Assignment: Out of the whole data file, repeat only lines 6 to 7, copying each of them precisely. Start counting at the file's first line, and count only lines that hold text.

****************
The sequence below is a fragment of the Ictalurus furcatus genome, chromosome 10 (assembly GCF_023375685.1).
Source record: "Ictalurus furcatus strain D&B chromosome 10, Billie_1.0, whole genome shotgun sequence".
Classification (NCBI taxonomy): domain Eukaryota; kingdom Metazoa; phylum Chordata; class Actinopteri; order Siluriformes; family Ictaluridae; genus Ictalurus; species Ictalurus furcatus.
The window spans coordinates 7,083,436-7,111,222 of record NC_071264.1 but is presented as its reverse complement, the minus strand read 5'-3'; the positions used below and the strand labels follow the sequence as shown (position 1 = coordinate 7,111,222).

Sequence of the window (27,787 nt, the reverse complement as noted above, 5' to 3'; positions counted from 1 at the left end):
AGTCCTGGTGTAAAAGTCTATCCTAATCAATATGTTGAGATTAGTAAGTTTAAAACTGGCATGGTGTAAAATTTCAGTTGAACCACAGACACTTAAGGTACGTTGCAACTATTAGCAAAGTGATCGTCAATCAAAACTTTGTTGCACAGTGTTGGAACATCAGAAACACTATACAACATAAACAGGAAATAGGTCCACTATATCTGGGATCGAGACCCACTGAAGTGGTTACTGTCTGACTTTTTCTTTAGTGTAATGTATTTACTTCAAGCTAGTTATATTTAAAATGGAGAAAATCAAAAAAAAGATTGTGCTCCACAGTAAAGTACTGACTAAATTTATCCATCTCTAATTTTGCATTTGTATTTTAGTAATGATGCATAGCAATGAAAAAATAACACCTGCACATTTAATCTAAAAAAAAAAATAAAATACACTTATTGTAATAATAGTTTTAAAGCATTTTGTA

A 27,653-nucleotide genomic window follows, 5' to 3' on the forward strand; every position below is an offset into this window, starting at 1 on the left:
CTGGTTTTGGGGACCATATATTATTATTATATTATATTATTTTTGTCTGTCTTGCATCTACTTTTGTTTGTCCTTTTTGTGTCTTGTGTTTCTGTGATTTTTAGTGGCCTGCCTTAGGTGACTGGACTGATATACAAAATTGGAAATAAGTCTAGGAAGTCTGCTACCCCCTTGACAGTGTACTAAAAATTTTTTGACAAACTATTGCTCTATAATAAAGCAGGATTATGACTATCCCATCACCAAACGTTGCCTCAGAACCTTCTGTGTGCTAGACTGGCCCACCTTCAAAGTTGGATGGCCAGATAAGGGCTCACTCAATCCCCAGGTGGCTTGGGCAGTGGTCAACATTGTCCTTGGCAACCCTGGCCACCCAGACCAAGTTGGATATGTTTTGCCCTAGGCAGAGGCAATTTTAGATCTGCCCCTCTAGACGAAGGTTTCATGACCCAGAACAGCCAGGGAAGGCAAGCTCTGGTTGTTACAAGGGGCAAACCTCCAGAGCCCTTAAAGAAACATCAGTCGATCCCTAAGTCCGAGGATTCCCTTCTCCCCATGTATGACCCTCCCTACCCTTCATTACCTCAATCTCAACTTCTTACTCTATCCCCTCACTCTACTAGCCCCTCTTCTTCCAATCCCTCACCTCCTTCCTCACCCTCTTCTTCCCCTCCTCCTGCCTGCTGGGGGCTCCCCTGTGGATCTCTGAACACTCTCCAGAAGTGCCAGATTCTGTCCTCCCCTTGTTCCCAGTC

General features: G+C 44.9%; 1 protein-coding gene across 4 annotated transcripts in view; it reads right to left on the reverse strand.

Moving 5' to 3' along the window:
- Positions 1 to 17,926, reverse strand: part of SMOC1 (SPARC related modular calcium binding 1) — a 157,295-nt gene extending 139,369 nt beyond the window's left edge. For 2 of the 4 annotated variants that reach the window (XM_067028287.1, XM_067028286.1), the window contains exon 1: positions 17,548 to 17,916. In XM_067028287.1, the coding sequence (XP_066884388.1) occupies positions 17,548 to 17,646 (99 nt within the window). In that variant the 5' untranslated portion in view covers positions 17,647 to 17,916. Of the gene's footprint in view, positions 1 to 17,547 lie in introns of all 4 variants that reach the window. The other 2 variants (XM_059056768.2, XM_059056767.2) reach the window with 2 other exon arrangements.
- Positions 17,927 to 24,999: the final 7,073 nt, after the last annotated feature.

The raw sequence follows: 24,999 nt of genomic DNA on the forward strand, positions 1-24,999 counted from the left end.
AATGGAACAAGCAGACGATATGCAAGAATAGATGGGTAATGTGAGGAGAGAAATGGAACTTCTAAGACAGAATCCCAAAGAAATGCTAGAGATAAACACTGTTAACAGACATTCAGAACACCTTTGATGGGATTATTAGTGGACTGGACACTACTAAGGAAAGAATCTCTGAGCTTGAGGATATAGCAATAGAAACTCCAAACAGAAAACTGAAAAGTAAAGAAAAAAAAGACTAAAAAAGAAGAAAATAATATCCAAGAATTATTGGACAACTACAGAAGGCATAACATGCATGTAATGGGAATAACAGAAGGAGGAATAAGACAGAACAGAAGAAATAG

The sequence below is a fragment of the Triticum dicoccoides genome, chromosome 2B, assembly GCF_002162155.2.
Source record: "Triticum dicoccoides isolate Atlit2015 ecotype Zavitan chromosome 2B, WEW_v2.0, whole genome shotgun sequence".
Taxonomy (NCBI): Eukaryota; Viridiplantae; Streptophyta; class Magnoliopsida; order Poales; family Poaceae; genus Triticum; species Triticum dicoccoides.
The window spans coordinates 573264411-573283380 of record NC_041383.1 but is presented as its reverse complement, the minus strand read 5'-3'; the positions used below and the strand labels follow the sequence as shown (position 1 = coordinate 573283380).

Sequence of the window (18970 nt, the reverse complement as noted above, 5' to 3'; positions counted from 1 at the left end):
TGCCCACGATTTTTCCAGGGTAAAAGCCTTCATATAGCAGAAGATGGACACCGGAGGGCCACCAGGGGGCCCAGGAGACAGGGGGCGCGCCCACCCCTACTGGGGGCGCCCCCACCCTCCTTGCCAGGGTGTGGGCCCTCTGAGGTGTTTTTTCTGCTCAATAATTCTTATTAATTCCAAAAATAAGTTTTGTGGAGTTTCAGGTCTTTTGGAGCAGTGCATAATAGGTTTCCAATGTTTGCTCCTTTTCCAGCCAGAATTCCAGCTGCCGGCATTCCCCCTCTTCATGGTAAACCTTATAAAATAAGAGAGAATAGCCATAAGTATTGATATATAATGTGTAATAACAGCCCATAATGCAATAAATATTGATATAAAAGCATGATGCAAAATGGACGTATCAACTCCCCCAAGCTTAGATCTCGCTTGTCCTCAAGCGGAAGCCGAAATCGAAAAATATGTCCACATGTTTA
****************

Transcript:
AGTCCTGGTGTAAAAGTCTATCCTAATCAATATGTTGAGATTAGTAAGTTTAAAACTGGCATGGTGTAAAATTTCAGTTGAACCACAGACACTTAAGGTACGTTGCAACTATTAGCAAAGTGATCGTCAATCAAAACTTTGTTGCACAGTGTTGGAACATCAGAAACACTATACAACATAAACAGGAAATAGGTCCACTATATCTGGGATCGAGACCCACTGAAGTGGTTACTGTCTGACTTTTTCTTTAGTGTAATGTATTTACTTCAAGCTAGTTATATTTAAAATGGAGAAAATCAAAAAAAAGATTGTGCTCCACAGTAAAGTACTGACTAAATTTATCCATCTCTAATTTTGCATTTGTATTTTAGTAATGATGCATAGCAATGAAAAAATAACACCTGCACATTTAATCTAAAAAAAAAAATAAAATACACTTATTGTAATAATAGTTTTAAAGCATTTTGTA

A 27,653-nucleotide genomic window follows, 5' to 3' on the forward strand; every position below is an offset into this window, starting at 1 on the left: